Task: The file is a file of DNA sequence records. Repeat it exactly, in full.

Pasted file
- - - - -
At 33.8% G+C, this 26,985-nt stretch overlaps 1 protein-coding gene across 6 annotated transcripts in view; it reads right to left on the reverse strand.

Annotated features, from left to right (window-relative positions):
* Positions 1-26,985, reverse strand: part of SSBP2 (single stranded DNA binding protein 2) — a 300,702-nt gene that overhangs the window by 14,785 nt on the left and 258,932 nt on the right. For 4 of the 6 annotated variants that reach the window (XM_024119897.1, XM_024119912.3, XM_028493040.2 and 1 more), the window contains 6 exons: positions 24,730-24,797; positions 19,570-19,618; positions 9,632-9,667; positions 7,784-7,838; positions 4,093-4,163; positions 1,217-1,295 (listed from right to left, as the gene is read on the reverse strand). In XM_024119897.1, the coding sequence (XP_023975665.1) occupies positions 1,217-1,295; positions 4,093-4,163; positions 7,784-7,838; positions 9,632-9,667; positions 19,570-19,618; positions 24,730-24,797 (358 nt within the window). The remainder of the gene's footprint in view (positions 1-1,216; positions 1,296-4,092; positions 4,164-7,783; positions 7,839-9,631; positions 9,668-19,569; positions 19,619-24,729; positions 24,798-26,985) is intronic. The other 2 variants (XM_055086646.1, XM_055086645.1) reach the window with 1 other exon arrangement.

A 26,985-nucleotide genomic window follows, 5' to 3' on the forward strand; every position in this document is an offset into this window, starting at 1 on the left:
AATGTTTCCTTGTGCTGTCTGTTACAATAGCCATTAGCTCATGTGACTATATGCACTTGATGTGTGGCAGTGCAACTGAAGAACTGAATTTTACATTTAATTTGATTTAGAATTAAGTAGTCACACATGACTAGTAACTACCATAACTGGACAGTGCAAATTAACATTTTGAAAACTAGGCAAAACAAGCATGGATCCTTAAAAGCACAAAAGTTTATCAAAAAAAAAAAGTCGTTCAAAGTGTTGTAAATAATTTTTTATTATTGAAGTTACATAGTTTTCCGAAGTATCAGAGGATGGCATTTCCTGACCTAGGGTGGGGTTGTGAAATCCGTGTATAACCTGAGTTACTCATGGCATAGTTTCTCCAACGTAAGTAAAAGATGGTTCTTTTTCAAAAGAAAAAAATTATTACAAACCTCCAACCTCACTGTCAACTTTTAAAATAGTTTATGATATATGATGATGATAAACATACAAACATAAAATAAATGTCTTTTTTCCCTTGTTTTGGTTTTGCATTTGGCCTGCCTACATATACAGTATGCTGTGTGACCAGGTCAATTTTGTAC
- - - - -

At 33.8% G+C, this 26,985-nt stretch overlaps 1 protein-coding gene across 6 annotated transcripts in view; it reads right to left on the reverse strand.

Annotated features, from left to right (window-relative positions):
* Positions 1-26,985, reverse strand: part of SSBP2 (single stranded DNA binding protein 2) — a 300,702-nt gene that overhangs the window by 14,785 nt on the left and 258,932 nt on the right. For 4 of the 6 annotated variants that reach the window (XM_024119897.1, XM_024119912.3, XM_028493040.2 and 1 more), the window contains 6 exons: positions 24,730-24,797; positions 19,570-19,618; positions 9,632-9,667; positions 7,784-7,838; positions 4,093-4,163; positions 1,217-1,295 (listed from right to left, as the gene is read on the reverse strand). In XM_024119897.1, the coding sequence (XP_023975665.1) occupies positions 1,217-1,295; positions 4,093-4,163; positions 7,784-7,838; positions 9,632-9,667; positions 19,570-19,618; positions 24,730-24,797 (358 nt within the window). The remainder of the gene's footprint in view (positions 1-1,216; positions 1,296-4,092; positions 4,164-7,783; positions 7,839-9,631; positions 9,668-19,569; positions 19,619-24,729; positions 24,798-26,985) is intronic. The other 2 variants (XM_055086646.1, XM_055086645.1) reach the window with 1 other exon arrangement.

A 26,985-nucleotide genomic window follows, 5' to 3' on the forward strand; every position in this document is an offset into this window, starting at 1 on the left:
AATGTTTCCTTGTGCTGTCTGTTACAATAGCCATTAGCTCATGTGACTATATGCACTTGATGTGTGGCAGTGCAACTGAAGAACTGAATTTTACATTTAATTTGATTTAGAATTAAGTAGTCACACATGACTAGTAACTACCATAACTGGACAGTGCAAATTAACATTTTGAAAACTAGGCAAAACAAGCATGGATCCTTAAAAGCACAAAAGTTTATCAAAAAAAAAAAGTCGTTCAAAGTGTTGTAAATAATTTTTTATTATTGAAGTTACATAGTTTTCCGAAGTATCAGAGGATGGCATTTCCTGACCTAGGGTGGGGTTGTGAAATCCGTGTATAACCTGAGTTACTCATGGCATAGTTTCTCCAACGTAAGTAAAAGATGGTTCTTTTTCAAAAGAAAAAAATTATTACAAACCTCCAACCTCACTGTCAACTTTTAAAATAGTTTATGATATATGATGATGATAAACATACAAACATAAAATAAATGTCTTTTTTCCCTTGTTTTGGTTTTGCATTTGGCCTGCCTACATATACAGTATGCTGTGTGACCAGGTCAATTTTGTAC